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I’m Done With Being Done

fighting

I’m Done!

It’s a statement used more and more often these days when relaying a story that involves frustration or anger, indicating that a person is ready to walk away. It seems like it started out as a way to explain how someone broke up with their gym membership or cellphone company, but now it is used in everyday conversation about relationships with others. What’s interesting to me is that people have various ways of regarding this statement, where one person may mean, ‘I’m done with this conversation’ and the other thinks, ‘I’m done with this relationship’. The misunderstanding can continue to the point of a break up, and even divorce. I know because I have seen it happen more than once.

Making statements like I’m done is an indication that you need better communication skills in the relationship. When we were dating I was known for my dramatic exits; making my case and leaving the room/building/state before my guy could say anything. I made it so much more difficult to begin the conversation again, and then to move on to resolution because I was done. Not forever, but until I could win again. Not only was this unfair to my guy, it was so damaging to us. You see, even though I wasn’t ending our relationship with these statements, I was severing our connection.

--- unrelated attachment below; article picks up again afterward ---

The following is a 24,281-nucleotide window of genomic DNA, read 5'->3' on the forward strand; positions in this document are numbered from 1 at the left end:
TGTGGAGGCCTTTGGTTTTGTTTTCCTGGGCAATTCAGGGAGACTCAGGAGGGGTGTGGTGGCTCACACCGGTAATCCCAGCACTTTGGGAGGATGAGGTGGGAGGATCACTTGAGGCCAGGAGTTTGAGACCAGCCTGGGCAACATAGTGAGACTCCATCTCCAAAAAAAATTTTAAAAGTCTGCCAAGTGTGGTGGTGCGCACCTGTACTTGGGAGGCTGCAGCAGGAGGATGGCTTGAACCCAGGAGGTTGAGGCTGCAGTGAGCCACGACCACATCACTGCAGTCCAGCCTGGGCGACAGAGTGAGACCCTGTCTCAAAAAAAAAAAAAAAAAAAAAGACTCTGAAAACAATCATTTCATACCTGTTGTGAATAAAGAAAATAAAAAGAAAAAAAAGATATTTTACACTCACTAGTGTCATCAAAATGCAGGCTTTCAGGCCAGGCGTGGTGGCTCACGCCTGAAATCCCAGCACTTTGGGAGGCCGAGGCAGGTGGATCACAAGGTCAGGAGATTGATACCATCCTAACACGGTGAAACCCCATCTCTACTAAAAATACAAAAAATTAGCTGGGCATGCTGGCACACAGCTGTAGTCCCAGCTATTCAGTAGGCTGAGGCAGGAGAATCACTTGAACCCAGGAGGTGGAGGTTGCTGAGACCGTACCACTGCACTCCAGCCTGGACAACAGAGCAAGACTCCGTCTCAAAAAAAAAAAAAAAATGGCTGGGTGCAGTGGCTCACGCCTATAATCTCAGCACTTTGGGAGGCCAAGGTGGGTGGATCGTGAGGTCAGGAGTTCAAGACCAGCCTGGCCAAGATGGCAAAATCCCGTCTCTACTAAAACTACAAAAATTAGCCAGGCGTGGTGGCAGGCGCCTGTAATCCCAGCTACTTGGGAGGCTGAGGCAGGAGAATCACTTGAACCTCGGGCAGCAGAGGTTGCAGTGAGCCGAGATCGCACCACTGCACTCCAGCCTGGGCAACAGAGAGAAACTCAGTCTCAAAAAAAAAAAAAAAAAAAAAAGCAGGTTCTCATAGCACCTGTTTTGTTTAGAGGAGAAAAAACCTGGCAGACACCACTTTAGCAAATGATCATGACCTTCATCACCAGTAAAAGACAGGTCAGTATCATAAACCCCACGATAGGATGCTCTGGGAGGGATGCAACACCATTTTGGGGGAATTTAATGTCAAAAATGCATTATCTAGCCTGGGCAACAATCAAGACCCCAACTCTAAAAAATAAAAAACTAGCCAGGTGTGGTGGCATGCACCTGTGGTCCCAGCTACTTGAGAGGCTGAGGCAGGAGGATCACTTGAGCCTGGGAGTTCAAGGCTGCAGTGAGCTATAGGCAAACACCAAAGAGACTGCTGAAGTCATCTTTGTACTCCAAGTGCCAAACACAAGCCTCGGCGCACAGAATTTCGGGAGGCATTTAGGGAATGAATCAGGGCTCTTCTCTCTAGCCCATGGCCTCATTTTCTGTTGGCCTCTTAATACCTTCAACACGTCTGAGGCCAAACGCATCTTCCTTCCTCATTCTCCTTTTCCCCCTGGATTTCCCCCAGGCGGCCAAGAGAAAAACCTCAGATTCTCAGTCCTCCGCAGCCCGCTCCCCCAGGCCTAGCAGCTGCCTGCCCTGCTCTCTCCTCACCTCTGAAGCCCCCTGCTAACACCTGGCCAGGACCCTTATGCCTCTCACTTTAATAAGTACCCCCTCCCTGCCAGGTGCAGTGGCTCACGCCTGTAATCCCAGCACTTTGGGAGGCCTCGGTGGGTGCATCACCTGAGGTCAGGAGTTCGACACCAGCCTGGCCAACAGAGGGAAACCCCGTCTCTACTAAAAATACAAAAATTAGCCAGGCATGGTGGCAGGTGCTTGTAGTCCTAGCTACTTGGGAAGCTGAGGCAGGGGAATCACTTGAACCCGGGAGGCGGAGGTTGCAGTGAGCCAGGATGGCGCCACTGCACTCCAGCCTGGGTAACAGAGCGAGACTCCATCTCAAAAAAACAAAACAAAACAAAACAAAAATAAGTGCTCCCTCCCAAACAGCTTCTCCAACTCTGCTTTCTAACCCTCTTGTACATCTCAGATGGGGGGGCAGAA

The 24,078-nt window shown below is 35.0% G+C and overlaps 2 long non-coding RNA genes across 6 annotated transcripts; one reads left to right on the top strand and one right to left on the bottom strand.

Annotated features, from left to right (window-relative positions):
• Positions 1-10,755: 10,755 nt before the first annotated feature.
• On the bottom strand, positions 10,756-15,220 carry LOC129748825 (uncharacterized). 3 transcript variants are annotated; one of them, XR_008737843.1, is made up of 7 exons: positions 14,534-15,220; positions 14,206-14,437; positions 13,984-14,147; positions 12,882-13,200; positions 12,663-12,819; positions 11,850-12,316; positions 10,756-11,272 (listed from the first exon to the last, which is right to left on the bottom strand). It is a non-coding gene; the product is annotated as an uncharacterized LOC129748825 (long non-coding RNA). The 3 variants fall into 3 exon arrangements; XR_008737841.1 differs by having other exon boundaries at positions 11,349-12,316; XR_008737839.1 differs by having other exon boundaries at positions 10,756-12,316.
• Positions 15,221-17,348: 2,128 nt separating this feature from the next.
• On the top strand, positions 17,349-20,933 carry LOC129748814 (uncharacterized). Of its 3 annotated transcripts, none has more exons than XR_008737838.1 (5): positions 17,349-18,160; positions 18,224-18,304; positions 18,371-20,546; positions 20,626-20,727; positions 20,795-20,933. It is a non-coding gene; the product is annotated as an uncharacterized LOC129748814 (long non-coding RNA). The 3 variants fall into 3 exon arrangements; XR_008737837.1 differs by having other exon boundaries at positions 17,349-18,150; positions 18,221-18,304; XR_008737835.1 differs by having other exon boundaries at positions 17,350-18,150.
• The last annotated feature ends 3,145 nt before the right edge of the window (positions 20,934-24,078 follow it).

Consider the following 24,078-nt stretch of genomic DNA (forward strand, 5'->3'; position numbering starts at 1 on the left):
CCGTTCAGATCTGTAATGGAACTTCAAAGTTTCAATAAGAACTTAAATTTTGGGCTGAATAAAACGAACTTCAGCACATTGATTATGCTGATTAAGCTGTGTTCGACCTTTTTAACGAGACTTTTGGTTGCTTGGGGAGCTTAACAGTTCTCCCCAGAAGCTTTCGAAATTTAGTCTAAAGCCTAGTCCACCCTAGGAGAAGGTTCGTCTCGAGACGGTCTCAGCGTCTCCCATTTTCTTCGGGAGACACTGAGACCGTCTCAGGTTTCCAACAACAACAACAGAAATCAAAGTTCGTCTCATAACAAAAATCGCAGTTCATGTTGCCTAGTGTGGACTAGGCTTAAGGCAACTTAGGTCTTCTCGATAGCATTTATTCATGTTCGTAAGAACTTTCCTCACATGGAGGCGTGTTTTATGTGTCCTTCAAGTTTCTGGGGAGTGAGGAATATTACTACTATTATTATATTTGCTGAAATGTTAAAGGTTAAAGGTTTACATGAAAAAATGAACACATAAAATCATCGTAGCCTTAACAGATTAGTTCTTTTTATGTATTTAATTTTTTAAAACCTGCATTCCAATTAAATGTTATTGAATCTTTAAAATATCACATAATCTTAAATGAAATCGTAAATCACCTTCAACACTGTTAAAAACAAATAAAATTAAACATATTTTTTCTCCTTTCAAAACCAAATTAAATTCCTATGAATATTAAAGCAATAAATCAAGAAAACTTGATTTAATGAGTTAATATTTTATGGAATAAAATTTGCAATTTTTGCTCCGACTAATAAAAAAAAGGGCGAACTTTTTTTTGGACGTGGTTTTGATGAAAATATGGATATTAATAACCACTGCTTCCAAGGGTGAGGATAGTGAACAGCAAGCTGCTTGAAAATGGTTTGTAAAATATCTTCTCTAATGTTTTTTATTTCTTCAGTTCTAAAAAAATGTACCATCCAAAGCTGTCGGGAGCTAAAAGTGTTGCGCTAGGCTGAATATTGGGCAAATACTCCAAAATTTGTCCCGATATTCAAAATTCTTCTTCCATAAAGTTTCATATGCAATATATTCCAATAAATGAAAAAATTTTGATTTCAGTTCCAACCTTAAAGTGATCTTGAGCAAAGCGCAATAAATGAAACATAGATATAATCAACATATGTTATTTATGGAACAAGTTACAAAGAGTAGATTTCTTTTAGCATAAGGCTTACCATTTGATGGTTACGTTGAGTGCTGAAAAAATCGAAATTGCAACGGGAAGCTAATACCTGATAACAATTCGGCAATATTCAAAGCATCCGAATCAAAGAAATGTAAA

How can we do this better?

By committing to staying in the conversation. Maybe someone needs some physical space, that’s normal, but honor the relationship by staying in the overall conversation. When I began to see the damage I had added to our already fragile relationship, I told my guy I would stop exiting the stage and I did. Sometimes it was very difficult to stand firm, but it made a huge difference in how we resolved conflict.

Avoid making sweeping declarations of any kind, especially when you are angry or frustrated. Saying things like I’m done serves no purpose other than to make you feel better in the moment. You may think you are standing up for yourself, but in a marriage, you are shutting everything down, including yourself. It is so much harder to restart after these kinds of statements than it is to continue working.

Talk to someone you trust about how you’re feeling. Learn from someone who has been there, how to choose words that will invest in the relationship, instead of killing it. Make the choice to remove these kinds of declarations from your vocabulary because they do not benefit anyone.  And when you have decided that this is the case, share your decision with that trusted friend and with your spouse.

Two little words can have such an impact.

I do.

It meant everything one time. Change your I’m done back to I do and just see what happens.

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